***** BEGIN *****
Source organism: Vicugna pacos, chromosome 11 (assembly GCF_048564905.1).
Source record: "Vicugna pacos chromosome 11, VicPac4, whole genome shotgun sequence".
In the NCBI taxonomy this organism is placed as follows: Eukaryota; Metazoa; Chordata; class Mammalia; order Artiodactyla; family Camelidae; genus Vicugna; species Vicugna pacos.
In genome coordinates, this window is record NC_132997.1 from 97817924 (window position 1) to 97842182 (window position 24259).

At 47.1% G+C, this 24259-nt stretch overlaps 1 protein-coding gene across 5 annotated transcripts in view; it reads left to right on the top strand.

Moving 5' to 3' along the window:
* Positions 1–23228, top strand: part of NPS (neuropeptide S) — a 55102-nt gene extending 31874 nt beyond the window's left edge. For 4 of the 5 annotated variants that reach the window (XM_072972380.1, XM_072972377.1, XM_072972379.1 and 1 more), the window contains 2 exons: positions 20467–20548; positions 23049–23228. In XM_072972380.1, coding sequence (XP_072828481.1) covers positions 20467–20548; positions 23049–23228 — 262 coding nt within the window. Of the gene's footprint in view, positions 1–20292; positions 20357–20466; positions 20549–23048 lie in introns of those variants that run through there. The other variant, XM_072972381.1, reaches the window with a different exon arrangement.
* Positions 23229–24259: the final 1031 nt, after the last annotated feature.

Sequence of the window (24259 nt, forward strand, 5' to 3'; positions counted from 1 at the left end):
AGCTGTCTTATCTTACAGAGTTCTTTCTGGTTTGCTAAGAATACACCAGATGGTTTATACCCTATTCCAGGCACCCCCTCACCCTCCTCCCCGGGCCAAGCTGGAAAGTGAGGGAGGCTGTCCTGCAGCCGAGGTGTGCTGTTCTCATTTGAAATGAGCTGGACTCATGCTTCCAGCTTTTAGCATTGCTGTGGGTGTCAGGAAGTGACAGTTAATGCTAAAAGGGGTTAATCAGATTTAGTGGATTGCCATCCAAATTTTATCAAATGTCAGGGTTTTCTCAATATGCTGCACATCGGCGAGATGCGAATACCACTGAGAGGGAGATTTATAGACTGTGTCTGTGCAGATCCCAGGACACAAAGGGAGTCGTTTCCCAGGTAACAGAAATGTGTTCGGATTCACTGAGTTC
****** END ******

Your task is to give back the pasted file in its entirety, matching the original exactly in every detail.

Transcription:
Source organism: Vicugna pacos, chromosome 11 (assembly GCF_048564905.1).
Source record: "Vicugna pacos chromosome 11, VicPac4, whole genome shotgun sequence".
In the NCBI taxonomy this organism is placed as follows: Eukaryota; Metazoa; Chordata; class Mammalia; order Artiodactyla; family Camelidae; genus Vicugna; species Vicugna pacos.
In genome coordinates, this window is record NC_132997.1 from 97817924 (window position 1) to 97842182 (window position 24259).

At 47.1% G+C, this 24259-nt stretch overlaps 1 protein-coding gene across 5 annotated transcripts in view; it reads left to right on the top strand.

Moving 5' to 3' along the window:
* Positions 1–23228, top strand: part of NPS (neuropeptide S) — a 55102-nt gene extending 31874 nt beyond the window's left edge. For 4 of the 5 annotated variants that reach the window (XM_072972380.1, XM_072972377.1, XM_072972379.1 and 1 more), the window contains 2 exons: positions 20467–20548; positions 23049–23228. In XM_072972380.1, coding sequence (XP_072828481.1) covers positions 20467–20548; positions 23049–23228 — 262 coding nt within the window. Of the gene's footprint in view, positions 1–20292; positions 20357–20466; positions 20549–23048 lie in introns of those variants that run through there. The other variant, XM_072972381.1, reaches the window with a different exon arrangement.
* Positions 23229–24259: the final 1031 nt, after the last annotated feature.

Sequence of the window (24259 nt, forward strand, 5' to 3'; positions counted from 1 at the left end):
AGCTGTCTTATCTTACAGAGTTCTTTCTGGTTTGCTAAGAATACACCAGATGGTTTATACCCTATTCCAGGCACCCCCTCACCCTCCTCCCCGGGCCAAGCTGGAAAGTGAGGGAGGCTGTCCTGCAGCCGAGGTGTGCTGTTCTCATTTGAAATGAGCTGGACTCATGCTTCCAGCTTTTAGCATTGCTGTGGGTGTCAGGAAGTGACAGTTAATGCTAAAAGGGGTTAATCAGATTTAGTGGATTGCCATCCAAATTTTATCAAATGTCAGGGTTTTCTCAATATGCTGCACATCGGCGAGATGCGAATACCACTGAGAGGGAGATTTATAGACTGTGTCTGTGCAGATCCCAGGACACAAAGGGAGTCGTTTCCCAGGTAACAGAAATGTGTTCGGATTCACTGAGTTC